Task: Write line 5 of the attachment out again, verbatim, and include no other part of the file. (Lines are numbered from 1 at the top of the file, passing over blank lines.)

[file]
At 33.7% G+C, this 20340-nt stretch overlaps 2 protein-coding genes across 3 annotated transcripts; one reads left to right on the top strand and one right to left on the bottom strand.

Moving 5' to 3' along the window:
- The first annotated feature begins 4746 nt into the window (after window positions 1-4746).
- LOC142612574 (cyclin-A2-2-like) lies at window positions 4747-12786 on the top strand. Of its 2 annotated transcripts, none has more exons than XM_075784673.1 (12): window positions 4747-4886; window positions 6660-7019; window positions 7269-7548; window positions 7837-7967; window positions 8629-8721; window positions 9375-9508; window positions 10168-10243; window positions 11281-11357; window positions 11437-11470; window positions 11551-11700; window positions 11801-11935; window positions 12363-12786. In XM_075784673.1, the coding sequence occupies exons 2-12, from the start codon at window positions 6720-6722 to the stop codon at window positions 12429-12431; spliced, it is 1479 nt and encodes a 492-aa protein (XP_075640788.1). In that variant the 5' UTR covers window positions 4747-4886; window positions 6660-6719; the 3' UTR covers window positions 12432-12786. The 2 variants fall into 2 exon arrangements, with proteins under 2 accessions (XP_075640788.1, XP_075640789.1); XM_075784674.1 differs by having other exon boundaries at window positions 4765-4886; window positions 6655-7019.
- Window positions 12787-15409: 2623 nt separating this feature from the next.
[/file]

- Window positions 12787-15409: 2623 nt separating this feature from the next.